You think the NCAA would ever tell its television partners that it won’t play big games or have Power Five schools in the country’s second- and eighth-largest media markets, respectively? Emmert’s empty threats reek of desperation.
The NCAA is worried that if California passes its NIL law, other states will follow suit. The first time a coveted recruit rejects a program in a football-mad state and heads West for endorsement cash, legislatures from those states would quickly pass NIL laws to match California’s. Remember when the Georgia legislature rushed to change the state’s open-records laws after Bulldogs coach Kirby Smart claimed, without evidence, that the old law put his program at a competitive disadvantage?
California’s NIL law would be just the beginning. Next thing you know a state would pass a law allowing NCAA schools to pay athletes market salaries, then other states would match it. The NCAA also must fend off federal intervention: in March, U.S. Rep Mark Walker (R-N.C.) introduced a bipartisan bill that would end NCAA restrictions on player compensation for NIL.
In his letter to California lawmakers Emmert wrote that there are “complex issues” for the NCAA to consider with NIL. But his problem is that this matter is simple to grasp. Everyone can see why it’s unfair that athletes don’t control their NIL and aren’t compensated for its commercial use. Emmert knows NIL is the issue most likely to lead to serious reforms for the NCAA’s sham “amateur” model.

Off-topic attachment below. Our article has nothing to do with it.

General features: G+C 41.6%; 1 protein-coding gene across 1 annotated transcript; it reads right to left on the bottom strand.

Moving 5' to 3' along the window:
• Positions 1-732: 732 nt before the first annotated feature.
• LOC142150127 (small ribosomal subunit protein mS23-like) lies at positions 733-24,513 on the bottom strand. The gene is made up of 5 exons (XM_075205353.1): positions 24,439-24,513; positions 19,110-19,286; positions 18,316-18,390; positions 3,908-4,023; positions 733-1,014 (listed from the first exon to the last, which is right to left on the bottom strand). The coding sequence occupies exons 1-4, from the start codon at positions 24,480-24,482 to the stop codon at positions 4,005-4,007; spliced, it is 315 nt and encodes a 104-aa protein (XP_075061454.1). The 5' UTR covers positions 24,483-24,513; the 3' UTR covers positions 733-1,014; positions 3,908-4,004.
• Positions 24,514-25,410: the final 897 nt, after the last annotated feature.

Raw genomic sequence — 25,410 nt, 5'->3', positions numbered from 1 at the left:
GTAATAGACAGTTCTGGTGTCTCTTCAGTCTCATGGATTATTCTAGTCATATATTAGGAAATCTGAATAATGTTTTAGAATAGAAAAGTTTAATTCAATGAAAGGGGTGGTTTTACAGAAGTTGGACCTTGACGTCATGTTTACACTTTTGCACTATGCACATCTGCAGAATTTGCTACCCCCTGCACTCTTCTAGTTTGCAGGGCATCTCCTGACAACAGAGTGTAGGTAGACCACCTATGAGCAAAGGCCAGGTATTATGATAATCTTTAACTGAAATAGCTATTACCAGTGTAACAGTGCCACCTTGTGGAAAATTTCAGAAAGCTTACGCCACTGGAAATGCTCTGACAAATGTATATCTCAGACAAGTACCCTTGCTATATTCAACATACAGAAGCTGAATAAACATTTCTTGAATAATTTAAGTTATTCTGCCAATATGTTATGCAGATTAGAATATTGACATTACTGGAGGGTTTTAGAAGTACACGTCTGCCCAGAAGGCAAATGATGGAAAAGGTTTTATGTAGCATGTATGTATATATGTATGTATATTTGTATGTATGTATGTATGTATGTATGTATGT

The NCAA is trying to delay the inevitable. It’s been in trouble on this issue since its 2014 loss in the antitrust case filed by former UCLA basketball player Ed O’Bannon on behalf of Division I football and basketball players. He was angry that his likeness was used in a video game without his permission while the NCAA made millions in licensing fees.
It would have been very profitable for NCAA schools to make a deal with players regarding their NIL for the video games. They made millions in licensing fees from the basketball and (especially) football games. Electronic Arts indicated that it was willing to continue paying fees, with players getting a cut.
But the NCAA stopped licensing the video games altogether. Its schools forfeited millions in profit rather than allow players to earn a dime of licensing fees from video games. That’s because doing so could be the first step toward the NCAA’s nightmare: athletes earning their true worth and leaving less money for Emmert (2017 salary: $2.9 million) and the various other administrators who freeload off the work and entertainment draw of athletes.
The NCAA’s opposition to the California bill also exposes the dishonesty of its main arguments against paying players. It claims that fans would reject its product if players are paid because “amateurism is an essential component of college sports.” The Supreme Court bought that argument in a 1984 case, with the majority writing: “To preserve the character and quality of the ‘product,’ athletes must not be paid.”
But big-time NCAA programs got a lot greedier over the past 35 years and polling now shows that most of the public support college players earning money for their NIL. Two-thirds of respondents to a 2017 Washington Post-UMass Lowell poll agreed that college athletes should be paid “when their name or image is used in video games or to sell merchandise” with 36 percent against it. The NCAA could allow players to sign endorsement deals with little backlash from consumers, who already see NCAA players heavily commercialized in marketing by schools and television partners.
This change in public sentiment is prompting California lawmakers to push the issue on NIL. They should dismiss Emmert’s amateurish attempt to threaten them and give basketball and football athletes back what the NCAA takes away: the rights to their names, image and likeness.